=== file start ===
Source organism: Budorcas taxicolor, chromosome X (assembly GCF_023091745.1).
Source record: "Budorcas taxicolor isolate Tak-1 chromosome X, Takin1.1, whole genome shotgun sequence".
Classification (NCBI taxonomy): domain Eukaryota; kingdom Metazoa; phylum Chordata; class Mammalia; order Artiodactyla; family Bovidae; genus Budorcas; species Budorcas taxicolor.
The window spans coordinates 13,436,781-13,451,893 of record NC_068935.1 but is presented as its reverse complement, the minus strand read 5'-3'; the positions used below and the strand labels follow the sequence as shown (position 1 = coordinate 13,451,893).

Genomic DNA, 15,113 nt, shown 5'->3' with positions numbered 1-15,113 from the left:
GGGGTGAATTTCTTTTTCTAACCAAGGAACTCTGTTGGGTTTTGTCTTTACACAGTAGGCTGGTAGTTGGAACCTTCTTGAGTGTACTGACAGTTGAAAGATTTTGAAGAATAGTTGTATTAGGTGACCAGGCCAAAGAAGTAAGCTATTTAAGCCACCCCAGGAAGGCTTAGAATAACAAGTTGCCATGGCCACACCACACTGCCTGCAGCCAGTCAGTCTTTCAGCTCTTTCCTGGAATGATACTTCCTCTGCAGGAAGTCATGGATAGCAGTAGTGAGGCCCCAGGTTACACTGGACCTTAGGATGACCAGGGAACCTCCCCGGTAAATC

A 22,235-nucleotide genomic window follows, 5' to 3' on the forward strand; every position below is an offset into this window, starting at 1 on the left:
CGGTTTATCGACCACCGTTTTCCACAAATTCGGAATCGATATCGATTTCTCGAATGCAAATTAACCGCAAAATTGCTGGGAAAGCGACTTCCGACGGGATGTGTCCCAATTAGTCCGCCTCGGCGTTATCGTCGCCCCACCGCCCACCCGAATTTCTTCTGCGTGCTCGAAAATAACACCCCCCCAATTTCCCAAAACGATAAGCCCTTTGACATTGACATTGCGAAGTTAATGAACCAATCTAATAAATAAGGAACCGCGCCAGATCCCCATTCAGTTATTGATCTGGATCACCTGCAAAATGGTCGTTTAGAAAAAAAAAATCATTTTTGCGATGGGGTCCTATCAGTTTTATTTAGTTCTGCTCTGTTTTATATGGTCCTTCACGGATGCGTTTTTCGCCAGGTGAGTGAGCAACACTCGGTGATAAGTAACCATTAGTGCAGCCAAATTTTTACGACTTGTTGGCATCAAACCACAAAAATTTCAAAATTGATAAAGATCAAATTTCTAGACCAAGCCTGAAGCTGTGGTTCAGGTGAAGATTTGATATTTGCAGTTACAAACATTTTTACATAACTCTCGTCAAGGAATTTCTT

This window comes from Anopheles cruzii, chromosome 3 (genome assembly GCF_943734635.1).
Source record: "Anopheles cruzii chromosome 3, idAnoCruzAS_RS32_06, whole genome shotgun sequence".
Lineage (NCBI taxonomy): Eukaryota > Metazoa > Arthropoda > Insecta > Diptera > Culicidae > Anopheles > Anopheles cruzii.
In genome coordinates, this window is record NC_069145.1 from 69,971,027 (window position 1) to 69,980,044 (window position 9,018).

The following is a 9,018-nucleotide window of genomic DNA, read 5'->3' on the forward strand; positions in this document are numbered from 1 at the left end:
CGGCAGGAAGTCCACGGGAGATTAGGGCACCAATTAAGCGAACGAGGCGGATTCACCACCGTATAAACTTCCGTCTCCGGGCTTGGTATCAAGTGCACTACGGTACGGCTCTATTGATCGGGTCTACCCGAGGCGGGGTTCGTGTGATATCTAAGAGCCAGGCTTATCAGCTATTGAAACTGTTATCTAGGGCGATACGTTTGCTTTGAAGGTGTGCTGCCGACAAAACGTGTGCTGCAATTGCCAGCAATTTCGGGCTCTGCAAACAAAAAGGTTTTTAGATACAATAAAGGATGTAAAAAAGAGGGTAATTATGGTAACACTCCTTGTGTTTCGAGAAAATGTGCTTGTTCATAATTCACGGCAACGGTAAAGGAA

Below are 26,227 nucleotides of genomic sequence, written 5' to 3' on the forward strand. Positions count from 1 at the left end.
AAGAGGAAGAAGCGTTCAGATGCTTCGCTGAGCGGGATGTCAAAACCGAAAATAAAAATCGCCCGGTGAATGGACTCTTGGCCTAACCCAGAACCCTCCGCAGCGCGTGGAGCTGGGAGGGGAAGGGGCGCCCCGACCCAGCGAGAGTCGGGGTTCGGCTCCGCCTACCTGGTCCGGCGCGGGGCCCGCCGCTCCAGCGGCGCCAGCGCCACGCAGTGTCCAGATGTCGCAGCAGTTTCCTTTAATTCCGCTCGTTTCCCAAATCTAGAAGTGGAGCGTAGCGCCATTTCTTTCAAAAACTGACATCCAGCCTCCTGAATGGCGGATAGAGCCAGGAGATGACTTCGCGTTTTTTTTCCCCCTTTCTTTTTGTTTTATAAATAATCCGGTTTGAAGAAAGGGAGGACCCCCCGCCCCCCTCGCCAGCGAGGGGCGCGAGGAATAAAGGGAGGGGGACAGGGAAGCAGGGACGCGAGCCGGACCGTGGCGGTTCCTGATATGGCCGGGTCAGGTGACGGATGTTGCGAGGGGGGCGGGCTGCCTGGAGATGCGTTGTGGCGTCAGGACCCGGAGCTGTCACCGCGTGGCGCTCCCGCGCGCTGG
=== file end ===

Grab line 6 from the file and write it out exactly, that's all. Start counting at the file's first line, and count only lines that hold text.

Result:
GGGGTGAATTTCTTTTTCTAACCAAGGAACTCTGTTGGGTTTTGTCTTTACACAGTAGGCTGGTAGTTGGAACCTTCTTGAGTGTACTGACAGTTGAAAGATTTTGAAGAATAGTTGTATTAGGTGACCAGGCCAAAGAAGTAAGCTATTTAAGCCACCCCAGGAAGGCTTAGAATAACAAGTTGCCATGGCCACACCACACTGCCTGCAGCCAGTCAGTCTTTCAGCTCTTTCCTGGAATGATACTTCCTCTGCAGGAAGTCATGGATAGCAGTAGTGAGGCCCCAGGTTACACTGGACCTTAGGATGACCAGGGAACCTCCCCGGTAAATC